You feel a sneeze coming on. Your temperature starts rising. You start coughing uncontrollably. You’re sick, and you’re panicking. There’s too much to do, and you can’t afford to get sick! Should you push through it and keep working?
You’re endangering your health and that of your team. Sometimes the best project management strategy is knowing when to take time off. Ideally, you should focus on getting better, and not work at all. But if you really need to keep the ball rolling while you’re home, I’ve got some tips that can help you out:
Plan for Emergencies
We all make contingency plans for team members getting sick, or going on vacation. But how many of us plan for being sick ourselves? Not many, I’d wager. But we owe it to our team (and the clients) to make sure the project can survive without us.
The best way to do that is to not be the bottleneck. Make project-critical information available to everyone—or at the very least, accessible to a few key people. Make sure everyone is up to date on project progress and where the team is headed.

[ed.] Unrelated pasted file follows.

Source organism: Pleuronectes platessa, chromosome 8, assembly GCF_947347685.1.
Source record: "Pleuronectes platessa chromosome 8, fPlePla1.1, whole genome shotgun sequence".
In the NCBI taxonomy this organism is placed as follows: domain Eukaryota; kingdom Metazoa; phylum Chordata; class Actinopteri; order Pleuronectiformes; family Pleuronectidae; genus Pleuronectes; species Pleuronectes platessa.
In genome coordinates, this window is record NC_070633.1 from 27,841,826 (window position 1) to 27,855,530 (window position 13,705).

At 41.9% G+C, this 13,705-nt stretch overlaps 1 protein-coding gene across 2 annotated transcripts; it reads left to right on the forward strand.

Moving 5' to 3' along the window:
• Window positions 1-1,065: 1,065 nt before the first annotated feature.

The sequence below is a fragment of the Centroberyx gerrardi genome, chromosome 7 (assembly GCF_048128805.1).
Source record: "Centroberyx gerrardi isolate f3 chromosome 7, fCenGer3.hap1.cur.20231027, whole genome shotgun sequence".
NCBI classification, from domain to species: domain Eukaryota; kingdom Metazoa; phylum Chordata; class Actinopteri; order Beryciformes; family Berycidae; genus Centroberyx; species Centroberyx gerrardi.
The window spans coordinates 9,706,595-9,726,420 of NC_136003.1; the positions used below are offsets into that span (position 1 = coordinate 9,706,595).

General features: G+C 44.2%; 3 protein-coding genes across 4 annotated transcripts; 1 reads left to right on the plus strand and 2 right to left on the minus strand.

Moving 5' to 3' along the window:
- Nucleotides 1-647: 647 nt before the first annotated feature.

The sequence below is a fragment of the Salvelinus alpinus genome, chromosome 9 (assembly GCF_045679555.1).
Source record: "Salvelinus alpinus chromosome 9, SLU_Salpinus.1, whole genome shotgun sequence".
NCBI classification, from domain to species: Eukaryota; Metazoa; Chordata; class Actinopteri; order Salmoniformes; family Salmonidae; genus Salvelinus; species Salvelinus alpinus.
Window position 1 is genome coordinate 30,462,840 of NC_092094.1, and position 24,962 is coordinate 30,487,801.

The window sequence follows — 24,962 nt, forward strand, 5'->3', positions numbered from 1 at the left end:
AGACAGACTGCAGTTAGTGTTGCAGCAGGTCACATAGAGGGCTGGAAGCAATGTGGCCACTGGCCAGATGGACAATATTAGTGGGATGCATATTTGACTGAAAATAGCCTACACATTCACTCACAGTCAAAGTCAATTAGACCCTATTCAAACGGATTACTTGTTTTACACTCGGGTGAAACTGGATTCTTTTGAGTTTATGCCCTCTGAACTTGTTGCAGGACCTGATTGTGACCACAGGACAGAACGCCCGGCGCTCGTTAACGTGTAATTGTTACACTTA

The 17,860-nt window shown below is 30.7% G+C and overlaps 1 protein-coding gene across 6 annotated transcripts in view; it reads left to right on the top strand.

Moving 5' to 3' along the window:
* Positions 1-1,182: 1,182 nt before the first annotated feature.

Use Web Tools to Stay in Touch
Stuck in bed and need to know what’s going on? Cloud-based project management software tools allow you to keep tabs on the project from your home. Some even allow teams to upload files for review and have discussion boards that let you participate in the conversation and steer things from out of the office.
Delegate to the Right People
If everyone loses their direction after you leave, you’re doing something wrong. You need to delegate. There should be at least a couple of people on your team who can function as your backup while you’re away. It doesn’t matter what job title they have, so long as you can trust them to keep the ball rolling. Let them field questions and assign tasks, so that you only get asked about the most urgent matters.
Catch up on Reading
If you’ve already done all of the above and there are no fires to put out from your sickbed, then maybe you can relax and take the time to catch up on some project-related reading. You can proofread technical documentation, or study up on the skills that you’ll need for the project (whether it’s programming or otherwise). Catch up on industry trends and see how you can improve your team’s process or strategy.
Image credit, Flickr, Tom Gill